Last Saturday, I attended the 2016 edition of the Polyglot Unconference here in Vancouver, Canada.
It was the 5th time it’s been held. This was my 4th.
I always love Polyglot because it attracts a good cross-section of the development community in Vancouver, and it’s possible to “take the pulse” of what’s happening in an otherwise fragmented space.
It was held at UBC Robson Square which is located in downtown Vancouver, deep below Robson Street.
PolyglotConf is an “unconference” – apart from the keynote and closing remarks, none of the talks are scheduled. At the start, everybody gathered in a big lecture theatre, and the rules were presented.
After the keynote, people from the audience formed a line to pitch their ideas for sessions.
There must have been more than a hundred pitches.
I proposed a session titled “Small Big Data”, where I wanted to get people together that are using big data tools for really small personal problems. I think I pitched it as “Do you use hadoop to figure out who your best friend is?”
.@jimpick with the biggest laugh of the morning at polyglotconf.— Matthew Smillie (@notmatt) May 28, 2016
Then there was a break where everybody could vote for their favourite sessions, and the organizers assigned the sessions with the most votes to the available rooms.
As you can see, there were a lot of great sessions proposed.
The first session I went to was “Hiring Polyglots or Getting Hired”:
This session attracted a great mix of companies that were trying to hire talent, and developers that are in the market for a new job. Instead of focusing on just one issue, a wide range of issues were discussed. My overall takeaway was that companies seem to be having a lot of difficulty finding candidates with the exact qualifications they need, and people seeking employment are also having trouble finding matching positions. The compromise is to hire candidates that can learn quickly and have good problem solving abilities, and provide on-the-job training.
The next session was the session I proposed - “Small Big Data”. I think approximately 30 people attended. First, we went around the room, and everybody introduced themselves. I think about 1⁄3 of the room was using big data tools at their day jobs, and another 1⁄3 of the room were students doing big data as part of their studies. Only a handful of people had personal side projects using big data, so the discussion rambled a bit and we lost some of the audience.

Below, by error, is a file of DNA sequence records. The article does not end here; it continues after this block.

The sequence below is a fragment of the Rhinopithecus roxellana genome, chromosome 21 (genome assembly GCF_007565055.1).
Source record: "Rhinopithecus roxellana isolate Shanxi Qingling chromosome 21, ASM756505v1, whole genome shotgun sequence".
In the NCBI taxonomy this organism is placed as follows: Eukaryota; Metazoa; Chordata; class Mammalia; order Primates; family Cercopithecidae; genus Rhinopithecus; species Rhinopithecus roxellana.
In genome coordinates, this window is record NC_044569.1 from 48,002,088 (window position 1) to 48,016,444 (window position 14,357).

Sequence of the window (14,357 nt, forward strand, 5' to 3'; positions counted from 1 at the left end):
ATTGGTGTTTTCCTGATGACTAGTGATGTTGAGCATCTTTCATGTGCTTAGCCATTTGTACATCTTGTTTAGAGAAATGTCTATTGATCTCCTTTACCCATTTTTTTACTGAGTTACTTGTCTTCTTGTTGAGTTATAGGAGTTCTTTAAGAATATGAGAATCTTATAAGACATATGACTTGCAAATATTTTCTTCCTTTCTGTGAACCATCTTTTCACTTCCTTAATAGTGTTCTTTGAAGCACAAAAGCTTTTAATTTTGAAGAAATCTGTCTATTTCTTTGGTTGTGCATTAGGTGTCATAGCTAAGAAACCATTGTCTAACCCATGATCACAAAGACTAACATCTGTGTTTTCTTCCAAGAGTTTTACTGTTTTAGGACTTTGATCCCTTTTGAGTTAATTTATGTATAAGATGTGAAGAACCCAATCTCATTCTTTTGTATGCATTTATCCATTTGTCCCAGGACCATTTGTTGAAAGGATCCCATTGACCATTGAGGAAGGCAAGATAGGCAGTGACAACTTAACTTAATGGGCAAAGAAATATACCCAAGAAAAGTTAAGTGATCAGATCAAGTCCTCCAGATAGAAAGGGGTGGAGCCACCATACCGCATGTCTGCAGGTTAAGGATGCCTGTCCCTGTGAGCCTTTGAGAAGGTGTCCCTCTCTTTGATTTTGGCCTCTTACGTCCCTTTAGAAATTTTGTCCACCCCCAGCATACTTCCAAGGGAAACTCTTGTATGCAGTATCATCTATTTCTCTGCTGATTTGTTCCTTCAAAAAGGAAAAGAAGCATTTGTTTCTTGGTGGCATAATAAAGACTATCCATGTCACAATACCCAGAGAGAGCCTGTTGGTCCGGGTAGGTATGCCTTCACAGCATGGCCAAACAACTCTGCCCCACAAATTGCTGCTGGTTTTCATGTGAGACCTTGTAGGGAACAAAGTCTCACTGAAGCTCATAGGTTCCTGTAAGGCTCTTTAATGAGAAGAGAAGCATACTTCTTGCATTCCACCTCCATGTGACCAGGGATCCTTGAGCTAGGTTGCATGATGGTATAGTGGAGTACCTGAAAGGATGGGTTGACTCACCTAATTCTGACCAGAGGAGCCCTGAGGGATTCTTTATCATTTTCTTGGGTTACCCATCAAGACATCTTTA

The next session I attended was “Cross-Platform React”:
Unfortunately, the person that proposed the session couldn’t attend for some reason. Only a handful of people were using React, so we ended up talking about topics like Redux and optimistic updates. I found it interesting that some developers were only using Redux because it was the trendy thing to do, and not because they had a strong conviction that it was the right choice.
The final session I attended was about “Data Science”:
I found this session to be very interesting. I’m not a data scientist by any stretch of the imagination, but I did take statistics in engineering school. A number of the attendees were extremely knowledgeable and authoritative – there are some super talented people doing some really hardcore data science work in Vancouver.
In summary, Polyglot was awesome this year, and I’m planning to be there again next year!
As always, @PolyglotConf is the best conf!— Jim Pick (@jimpick) May 29, 2016
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